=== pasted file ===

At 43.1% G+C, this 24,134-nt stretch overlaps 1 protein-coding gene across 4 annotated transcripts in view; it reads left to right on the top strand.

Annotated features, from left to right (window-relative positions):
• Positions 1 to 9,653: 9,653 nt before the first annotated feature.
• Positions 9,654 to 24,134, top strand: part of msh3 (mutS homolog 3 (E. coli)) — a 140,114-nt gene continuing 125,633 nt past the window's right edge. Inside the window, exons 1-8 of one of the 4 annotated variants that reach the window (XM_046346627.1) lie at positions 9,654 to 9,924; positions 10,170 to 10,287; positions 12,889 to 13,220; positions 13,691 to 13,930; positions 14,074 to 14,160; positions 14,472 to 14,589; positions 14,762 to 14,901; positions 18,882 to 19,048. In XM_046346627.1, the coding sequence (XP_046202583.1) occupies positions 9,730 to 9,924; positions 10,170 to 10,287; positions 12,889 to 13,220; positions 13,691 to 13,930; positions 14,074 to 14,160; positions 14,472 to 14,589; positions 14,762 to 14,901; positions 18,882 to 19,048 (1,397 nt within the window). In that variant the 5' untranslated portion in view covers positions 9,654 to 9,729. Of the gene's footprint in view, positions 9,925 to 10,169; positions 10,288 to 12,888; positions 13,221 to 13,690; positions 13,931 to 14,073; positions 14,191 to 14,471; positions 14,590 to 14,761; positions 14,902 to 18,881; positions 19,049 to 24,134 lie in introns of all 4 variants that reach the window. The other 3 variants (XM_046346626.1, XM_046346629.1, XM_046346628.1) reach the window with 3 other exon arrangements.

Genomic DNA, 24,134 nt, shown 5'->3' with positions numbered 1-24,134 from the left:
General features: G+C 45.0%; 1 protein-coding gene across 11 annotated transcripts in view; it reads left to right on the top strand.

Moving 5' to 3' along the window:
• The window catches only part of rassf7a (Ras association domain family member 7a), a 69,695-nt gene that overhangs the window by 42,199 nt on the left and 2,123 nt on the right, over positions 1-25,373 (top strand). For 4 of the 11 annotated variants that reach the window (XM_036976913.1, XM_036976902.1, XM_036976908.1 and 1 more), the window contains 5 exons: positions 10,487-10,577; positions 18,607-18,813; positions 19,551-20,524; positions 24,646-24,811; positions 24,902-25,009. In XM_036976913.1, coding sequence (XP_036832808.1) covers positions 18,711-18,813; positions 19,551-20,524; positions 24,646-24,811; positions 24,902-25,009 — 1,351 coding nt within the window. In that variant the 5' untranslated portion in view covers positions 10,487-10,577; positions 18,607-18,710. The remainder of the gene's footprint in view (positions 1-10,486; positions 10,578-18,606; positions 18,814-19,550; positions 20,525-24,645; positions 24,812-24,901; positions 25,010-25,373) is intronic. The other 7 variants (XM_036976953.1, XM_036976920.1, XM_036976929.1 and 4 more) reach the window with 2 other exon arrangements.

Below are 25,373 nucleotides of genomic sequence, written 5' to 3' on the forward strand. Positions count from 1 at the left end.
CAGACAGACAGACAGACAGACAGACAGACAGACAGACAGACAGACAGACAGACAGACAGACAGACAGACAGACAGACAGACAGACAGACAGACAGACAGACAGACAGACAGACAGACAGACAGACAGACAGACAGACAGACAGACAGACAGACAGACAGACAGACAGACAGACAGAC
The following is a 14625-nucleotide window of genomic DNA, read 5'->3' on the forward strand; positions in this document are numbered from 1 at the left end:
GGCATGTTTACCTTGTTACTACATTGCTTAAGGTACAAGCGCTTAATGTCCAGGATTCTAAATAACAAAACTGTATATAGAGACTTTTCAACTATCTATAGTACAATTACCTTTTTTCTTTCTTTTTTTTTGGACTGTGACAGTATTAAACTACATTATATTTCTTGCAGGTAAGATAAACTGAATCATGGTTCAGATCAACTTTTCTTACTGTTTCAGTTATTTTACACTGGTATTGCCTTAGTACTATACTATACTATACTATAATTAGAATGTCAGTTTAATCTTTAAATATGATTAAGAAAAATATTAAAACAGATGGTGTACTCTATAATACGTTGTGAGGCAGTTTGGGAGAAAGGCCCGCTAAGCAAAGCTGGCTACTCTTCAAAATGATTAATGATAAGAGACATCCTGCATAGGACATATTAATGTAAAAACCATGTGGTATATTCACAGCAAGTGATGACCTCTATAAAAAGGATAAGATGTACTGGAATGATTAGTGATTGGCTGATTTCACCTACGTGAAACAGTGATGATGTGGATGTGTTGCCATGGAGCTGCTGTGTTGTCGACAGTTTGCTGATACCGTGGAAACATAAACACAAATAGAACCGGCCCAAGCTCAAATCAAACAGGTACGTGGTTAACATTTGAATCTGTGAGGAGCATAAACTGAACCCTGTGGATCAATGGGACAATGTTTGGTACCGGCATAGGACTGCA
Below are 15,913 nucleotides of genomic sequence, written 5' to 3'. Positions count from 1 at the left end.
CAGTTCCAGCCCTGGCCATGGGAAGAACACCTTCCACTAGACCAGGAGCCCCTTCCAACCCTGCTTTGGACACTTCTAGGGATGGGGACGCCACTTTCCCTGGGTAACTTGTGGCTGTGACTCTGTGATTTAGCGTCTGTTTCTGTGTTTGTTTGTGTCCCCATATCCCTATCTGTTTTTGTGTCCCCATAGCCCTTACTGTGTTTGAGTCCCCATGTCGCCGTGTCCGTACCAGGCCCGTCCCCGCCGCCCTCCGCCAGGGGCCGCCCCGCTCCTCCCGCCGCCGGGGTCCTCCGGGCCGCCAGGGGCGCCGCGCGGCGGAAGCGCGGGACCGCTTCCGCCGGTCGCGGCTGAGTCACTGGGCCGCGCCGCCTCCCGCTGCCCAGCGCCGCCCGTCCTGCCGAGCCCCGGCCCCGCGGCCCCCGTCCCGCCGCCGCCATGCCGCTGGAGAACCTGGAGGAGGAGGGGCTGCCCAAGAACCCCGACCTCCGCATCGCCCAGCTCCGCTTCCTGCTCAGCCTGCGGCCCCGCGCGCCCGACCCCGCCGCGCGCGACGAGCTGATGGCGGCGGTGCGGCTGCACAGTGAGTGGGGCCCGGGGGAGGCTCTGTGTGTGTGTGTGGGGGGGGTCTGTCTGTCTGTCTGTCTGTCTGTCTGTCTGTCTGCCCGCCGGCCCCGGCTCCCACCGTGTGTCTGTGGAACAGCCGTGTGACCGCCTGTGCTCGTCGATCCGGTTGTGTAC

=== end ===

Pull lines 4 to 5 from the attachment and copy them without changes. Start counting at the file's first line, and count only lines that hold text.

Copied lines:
• Positions 9,654 to 24,134, top strand: part of msh3 (mutS homolog 3 (E. coli)) — a 140,114-nt gene continuing 125,633 nt past the window's right edge. Inside the window, exons 1-8 of one of the 4 annotated variants that reach the window (XM_046346627.1) lie at positions 9,654 to 9,924; positions 10,170 to 10,287; positions 12,889 to 13,220; positions 13,691 to 13,930; positions 14,074 to 14,160; positions 14,472 to 14,589; positions 14,762 to 14,901; positions 18,882 to 19,048. In XM_046346627.1, the coding sequence (XP_046202583.1) occupies positions 9,730 to 9,924; positions 10,170 to 10,287; positions 12,889 to 13,220; positions 13,691 to 13,930; positions 14,074 to 14,160; positions 14,472 to 14,589; positions 14,762 to 14,901; positions 18,882 to 19,048 (1,397 nt within the window). In that variant the 5' untranslated portion in view covers positions 9,654 to 9,729. Of the gene's footprint in view, positions 9,925 to 10,169; positions 10,288 to 12,888; positions 13,221 to 13,690; positions 13,931 to 14,073; positions 14,191 to 14,471; positions 14,590 to 14,761; positions 14,902 to 18,881; positions 19,049 to 24,134 lie in introns of all 4 variants that reach the window. The other 3 variants (XM_046346626.1, XM_046346629.1, XM_046346628.1) reach the window with 3 other exon arrangements.

Genomic DNA, 24,134 nt, shown 5'->3' with positions numbered 1-24,134 from the left: